We Can’t Keep Trading Our Best For Their Worst.

By | January 20, 2022 | 0 Comments


“Lone Survivor,” the book and the movie, is the story of Navy SEALs who were tasked to find a Taliban leader in Afghanistan. But they encountered a much larger group of Taliban. They fought valiantly and killed many of the enemy, but only one SEAL survived. He is Marcus Luttrell, shown third from left.

The story tells of courage and the will to survive. But it tells something else as well. It tells of asymmetry: How long can we afford to trade our best for their worst? And the answer became clear after a few more years in Afghanistan: Not for long. This principle also applies to violent conflict other than war. It applies to violent street crime.

• Sandra Shells was a 70-year-old nurse who was still working in the Emergency Department of Los Angeles County-USC Medical Center. For 38 years she had cared for the sick and injured, often uninsured and minorities. She was Black. But as she waited at 5 am for her bus to take her to work at Union Station, she was attacked for no reason by Kerry Bell, a homeless man. He struck her in the face, causing her to fall and fracture her skull. She died in her own hospital 3 days later. Bell’s criminal record has not been revealed, but it would be no surprise if it were a long one.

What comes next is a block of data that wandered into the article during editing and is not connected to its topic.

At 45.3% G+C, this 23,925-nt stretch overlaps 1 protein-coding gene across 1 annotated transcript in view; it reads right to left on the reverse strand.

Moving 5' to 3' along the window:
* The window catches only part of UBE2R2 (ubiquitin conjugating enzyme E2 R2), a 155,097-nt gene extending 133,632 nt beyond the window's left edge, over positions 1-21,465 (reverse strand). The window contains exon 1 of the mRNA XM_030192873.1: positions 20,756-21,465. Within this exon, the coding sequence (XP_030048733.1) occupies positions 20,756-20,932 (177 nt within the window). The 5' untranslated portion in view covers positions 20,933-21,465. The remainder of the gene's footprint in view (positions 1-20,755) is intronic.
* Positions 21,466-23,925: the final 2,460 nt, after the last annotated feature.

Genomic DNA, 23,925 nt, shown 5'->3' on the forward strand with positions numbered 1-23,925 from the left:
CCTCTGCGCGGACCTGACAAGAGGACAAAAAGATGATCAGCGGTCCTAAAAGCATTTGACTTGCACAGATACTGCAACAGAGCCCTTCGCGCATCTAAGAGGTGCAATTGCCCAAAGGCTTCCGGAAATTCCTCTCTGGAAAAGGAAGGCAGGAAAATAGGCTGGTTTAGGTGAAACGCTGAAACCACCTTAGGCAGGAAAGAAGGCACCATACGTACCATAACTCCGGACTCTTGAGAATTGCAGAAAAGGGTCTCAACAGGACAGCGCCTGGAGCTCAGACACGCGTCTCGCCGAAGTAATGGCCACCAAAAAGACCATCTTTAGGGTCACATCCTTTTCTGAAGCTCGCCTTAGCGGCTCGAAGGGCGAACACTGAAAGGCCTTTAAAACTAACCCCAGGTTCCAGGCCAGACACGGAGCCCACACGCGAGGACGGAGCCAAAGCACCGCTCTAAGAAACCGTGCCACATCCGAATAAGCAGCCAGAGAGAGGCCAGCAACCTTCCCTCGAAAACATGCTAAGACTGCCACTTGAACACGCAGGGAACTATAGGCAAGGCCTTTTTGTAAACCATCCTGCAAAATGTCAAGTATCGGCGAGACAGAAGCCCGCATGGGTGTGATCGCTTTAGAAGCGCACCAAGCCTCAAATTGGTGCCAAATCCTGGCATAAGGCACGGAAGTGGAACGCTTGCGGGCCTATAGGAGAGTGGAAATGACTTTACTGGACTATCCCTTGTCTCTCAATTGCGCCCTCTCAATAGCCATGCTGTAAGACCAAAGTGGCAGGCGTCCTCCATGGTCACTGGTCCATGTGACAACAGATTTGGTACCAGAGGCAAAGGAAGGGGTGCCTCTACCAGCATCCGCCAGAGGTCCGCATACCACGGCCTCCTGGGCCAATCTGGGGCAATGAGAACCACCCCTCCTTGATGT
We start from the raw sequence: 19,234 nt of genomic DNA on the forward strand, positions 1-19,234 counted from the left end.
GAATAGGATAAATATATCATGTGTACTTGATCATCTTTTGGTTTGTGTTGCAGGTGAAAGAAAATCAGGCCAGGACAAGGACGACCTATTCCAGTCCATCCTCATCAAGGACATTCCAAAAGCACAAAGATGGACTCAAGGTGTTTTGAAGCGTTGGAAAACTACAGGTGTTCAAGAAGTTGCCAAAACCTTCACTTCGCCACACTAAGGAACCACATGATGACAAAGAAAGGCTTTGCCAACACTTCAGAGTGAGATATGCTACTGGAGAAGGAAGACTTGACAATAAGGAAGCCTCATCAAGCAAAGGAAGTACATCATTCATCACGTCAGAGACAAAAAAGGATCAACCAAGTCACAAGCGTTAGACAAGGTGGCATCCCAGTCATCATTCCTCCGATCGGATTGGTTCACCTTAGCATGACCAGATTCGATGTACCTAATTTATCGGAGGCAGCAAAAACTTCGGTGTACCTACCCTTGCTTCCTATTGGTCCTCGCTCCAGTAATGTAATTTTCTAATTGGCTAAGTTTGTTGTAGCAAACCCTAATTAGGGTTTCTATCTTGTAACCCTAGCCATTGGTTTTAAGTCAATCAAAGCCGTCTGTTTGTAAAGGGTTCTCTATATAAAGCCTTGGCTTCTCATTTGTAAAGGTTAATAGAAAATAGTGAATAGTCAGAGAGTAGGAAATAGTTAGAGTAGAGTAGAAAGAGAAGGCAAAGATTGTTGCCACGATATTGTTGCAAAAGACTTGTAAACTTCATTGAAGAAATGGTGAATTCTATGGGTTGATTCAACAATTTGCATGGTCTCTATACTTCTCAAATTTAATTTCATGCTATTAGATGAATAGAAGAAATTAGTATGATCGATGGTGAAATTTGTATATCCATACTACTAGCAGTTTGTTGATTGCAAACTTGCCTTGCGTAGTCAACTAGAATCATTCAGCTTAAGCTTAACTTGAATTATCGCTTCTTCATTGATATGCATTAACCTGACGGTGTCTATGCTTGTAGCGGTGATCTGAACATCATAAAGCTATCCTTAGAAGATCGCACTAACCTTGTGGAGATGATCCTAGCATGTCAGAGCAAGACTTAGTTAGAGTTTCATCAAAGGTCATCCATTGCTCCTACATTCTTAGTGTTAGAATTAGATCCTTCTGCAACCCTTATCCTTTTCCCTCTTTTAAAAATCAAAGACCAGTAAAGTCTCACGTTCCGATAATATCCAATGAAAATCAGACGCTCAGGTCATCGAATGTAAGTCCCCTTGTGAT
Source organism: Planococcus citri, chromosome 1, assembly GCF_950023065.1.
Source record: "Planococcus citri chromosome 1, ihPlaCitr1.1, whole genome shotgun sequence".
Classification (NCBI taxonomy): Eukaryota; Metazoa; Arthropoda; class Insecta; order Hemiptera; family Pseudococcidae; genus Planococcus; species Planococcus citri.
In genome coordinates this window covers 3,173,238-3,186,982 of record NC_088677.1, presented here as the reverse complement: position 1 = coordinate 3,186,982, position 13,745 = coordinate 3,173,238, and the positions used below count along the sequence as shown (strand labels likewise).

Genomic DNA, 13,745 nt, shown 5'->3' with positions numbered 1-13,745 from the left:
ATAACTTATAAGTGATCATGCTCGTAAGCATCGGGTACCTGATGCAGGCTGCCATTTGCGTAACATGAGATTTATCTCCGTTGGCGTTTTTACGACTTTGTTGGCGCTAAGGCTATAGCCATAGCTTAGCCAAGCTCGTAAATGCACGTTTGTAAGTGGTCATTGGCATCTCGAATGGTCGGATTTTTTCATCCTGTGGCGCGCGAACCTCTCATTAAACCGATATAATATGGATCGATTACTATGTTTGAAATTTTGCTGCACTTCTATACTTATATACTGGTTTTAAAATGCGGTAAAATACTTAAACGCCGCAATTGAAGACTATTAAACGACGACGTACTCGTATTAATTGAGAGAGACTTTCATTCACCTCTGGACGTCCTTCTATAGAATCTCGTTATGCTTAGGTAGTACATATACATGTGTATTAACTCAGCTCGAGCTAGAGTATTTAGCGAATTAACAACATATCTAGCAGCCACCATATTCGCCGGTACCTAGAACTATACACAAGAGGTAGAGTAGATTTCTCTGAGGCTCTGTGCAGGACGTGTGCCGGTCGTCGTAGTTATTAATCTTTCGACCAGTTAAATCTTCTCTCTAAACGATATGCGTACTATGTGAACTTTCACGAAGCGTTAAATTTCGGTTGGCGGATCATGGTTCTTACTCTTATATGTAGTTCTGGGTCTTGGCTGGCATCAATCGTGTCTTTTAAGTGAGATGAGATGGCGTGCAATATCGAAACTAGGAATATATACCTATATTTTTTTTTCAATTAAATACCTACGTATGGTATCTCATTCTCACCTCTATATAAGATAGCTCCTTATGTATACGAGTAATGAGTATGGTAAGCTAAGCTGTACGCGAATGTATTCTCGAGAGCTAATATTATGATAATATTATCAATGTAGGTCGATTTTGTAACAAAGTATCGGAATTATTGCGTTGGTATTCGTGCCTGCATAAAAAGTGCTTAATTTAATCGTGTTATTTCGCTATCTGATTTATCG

• Briana Kupfer was a 24-year-old UCLA graduate student in design. She was working in an upscale furniture store to gain experience. She was attacked for no reason by Shawn Laval Smith, a 31-year-old homeless man who was wanted in 3 states for crimes including shooting into a car containing a family with a baby. Why he was roaming free was not clear. He stabbed Brianna multiple times, then calmly entered a convenience store to buy snacks. Brianna was discovered by a customer, who entered to find her lying in a pool of blood.

Both alleged assailants are now in custody. Even with Los Angeles’ leftist DA, they face long prison terms – that is, if they are not found insane and sent to a mental hospital until they get “better.” But even if they spend the rest of their lives in prison, and even if they never threaten another human being’s life again, except for other prisoners, the question still remains:

How long can we afford to keep trading our best for their worst?

And my answer is: Not for one millisecond longer.




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